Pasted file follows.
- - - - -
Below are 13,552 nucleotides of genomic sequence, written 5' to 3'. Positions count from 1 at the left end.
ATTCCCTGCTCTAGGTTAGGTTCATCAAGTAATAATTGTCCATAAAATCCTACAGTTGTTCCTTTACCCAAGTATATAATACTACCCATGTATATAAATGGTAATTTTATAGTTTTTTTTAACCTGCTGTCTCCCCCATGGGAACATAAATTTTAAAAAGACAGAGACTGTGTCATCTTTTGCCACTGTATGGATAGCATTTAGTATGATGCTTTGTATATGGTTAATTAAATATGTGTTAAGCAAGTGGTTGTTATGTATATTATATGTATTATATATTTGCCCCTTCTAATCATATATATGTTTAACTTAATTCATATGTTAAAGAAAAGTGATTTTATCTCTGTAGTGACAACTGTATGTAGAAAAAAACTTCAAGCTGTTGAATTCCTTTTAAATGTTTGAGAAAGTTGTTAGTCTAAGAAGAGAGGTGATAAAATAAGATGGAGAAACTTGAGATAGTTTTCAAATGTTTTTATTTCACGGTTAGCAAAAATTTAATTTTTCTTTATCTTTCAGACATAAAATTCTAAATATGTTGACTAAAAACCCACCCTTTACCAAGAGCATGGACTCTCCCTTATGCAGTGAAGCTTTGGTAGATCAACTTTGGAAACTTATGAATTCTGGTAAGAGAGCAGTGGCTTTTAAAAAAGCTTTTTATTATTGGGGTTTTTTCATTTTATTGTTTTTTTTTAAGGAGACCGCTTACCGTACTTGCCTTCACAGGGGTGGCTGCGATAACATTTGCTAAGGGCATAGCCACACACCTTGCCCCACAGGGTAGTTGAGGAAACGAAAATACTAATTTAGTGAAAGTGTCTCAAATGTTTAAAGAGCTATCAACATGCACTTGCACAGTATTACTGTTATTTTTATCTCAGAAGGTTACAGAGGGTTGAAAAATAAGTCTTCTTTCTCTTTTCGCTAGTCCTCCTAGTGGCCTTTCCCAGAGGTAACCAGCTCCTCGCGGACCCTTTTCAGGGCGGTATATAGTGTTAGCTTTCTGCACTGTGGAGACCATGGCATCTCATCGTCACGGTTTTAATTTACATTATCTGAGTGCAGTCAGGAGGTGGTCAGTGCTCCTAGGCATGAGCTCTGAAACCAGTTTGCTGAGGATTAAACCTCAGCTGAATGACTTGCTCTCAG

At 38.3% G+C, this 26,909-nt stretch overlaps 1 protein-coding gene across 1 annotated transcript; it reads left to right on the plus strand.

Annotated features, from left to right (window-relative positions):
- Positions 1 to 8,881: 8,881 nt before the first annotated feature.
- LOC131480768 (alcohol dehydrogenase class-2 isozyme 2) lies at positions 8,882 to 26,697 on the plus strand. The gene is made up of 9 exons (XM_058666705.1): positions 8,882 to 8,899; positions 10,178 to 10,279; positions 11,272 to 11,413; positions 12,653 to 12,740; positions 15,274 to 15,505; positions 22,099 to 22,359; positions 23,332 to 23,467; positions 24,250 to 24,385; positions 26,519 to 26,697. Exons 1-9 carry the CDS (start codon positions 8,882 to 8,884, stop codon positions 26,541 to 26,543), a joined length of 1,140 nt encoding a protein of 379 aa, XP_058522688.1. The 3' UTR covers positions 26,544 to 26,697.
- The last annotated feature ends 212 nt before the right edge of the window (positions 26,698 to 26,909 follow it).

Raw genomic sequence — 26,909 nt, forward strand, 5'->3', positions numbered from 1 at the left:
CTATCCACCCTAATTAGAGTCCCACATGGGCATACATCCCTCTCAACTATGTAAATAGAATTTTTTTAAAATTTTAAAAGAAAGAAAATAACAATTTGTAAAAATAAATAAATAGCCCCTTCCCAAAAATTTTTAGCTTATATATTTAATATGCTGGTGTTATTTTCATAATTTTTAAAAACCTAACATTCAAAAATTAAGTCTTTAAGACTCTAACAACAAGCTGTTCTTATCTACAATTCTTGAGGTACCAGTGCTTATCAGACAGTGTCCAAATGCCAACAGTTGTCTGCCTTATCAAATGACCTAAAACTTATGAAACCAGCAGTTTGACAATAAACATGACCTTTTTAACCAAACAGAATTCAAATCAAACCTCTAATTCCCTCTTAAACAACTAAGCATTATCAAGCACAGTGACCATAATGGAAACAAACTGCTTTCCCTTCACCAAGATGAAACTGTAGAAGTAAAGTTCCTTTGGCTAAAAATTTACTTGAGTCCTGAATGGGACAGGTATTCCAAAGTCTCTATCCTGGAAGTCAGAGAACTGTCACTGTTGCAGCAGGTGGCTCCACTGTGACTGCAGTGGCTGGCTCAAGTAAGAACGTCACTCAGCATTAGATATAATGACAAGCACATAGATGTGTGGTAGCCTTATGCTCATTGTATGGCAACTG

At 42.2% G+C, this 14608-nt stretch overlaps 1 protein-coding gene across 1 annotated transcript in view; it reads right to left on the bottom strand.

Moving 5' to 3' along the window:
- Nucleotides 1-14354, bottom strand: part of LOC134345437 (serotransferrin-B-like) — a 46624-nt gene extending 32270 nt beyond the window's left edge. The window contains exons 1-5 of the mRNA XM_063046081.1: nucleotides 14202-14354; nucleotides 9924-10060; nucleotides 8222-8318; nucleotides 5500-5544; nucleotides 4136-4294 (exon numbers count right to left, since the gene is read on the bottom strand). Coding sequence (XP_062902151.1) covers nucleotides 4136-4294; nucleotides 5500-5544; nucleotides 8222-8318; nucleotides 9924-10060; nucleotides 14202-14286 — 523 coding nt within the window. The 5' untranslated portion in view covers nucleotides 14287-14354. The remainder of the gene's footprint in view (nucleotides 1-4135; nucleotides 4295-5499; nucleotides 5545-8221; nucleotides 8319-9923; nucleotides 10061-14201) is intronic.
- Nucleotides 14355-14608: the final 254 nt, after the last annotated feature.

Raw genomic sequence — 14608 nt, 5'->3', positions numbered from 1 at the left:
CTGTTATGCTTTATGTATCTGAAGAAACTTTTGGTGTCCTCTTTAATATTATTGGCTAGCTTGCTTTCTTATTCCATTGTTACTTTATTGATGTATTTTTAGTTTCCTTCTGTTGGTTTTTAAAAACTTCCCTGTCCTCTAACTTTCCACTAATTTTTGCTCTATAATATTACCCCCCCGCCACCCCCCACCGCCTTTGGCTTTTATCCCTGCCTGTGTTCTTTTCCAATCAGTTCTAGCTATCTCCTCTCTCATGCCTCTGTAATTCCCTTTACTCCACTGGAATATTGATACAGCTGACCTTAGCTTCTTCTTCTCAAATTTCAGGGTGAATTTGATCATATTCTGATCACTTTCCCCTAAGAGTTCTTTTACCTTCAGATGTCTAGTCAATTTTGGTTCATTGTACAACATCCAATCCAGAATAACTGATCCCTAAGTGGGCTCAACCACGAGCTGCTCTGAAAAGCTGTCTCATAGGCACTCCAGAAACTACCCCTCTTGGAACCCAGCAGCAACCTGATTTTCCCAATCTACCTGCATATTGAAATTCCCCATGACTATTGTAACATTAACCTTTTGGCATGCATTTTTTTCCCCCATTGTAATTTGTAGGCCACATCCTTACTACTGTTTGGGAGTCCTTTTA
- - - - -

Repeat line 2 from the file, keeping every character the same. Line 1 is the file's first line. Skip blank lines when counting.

ATTCCCTGCTCTAGGTTAGGTTCATCAAGTAATAATTGTCCATAAAATCCTACAGTTGTTCCTTTACCCAAGTATATAATACTACCCATGTATATAAATGGTAATTTTATAGTTTTTTTTAACCTGCTGTCTCCCCCATGGGAACATAAATTTTAAAAAGACAGAGACTGTGTCATCTTTTGCCACTGTATGGATAGCATTTAGTATGATGCTTTGTATATGGTTAATTAAATATGTGTTAAGCAAGTGGTTGTTATGTATATTATATGTATTATATATTTGCCCCTTCTAATCATATATATGTTTAACTTAATTCATATGTTAAAGAAAAGTGATTTTATCTCTGTAGTGACAACTGTATGTAGAAAAAAACTTCAAGCTGTTGAATTCCTTTTAAATGTTTGAGAAAGTTGTTAGTCTAAGAAGAGAGGTGATAAAATAAGATGGAGAAACTTGAGATAGTTTTCAAATGTTTTTATTTCACGGTTAGCAAAAATTTAATTTTTCTTTATCTTTCAGACATAAAATTCTAAATATGTTGACTAAAAACCCACCCTTTACCAAGAGCATGGACTCTCCCTTATGCAGTGAAGCTTTGGTAGATCAACTTTGGAAACTTATGAATTCTGGTAAGAGAGCAGTGGCTTTTAAAAAAGCTTTTTATTATTGGGGTTTTTTCATTTTATTGTTTTTTTTTAAGGAGACCGCTTACCGTACTTGCCTTCACAGGGGTGGCTGCGATAACATTTGCTAAGGGCATAGCCACACACCTTGCCCCACAGGGTAGTTGAGGAAACGAAAATACTAATTTAGTGAAAGTGTCTCAAATGTTTAAAGAGCTATCAACATGCACTTGCACAGTATTACTGTTATTTTTATCTCAGAAGGTTACAGAGGGTTGAAAAATAAGTCTTCTTTCTCTTTTCGCTAGTCCTCCTAGTGGCCTTTCCCAGAGGTAACCAGCTCCTCGCGGACCCTTTTCAGGGCGGTATATAGTGTTAGCTTTCTGCACTGTGGAGACCATGGCATCTCATCGTCACGGTTTTAATTTACATTATCTGAGTGCAGTCAGGAGGTGGTCAGTGCTCCTAGGCATGAGCTCTGAAACCAGTTTGCTGAGGATTAAACCTCAGCTGAATGACTTGCTCTCAG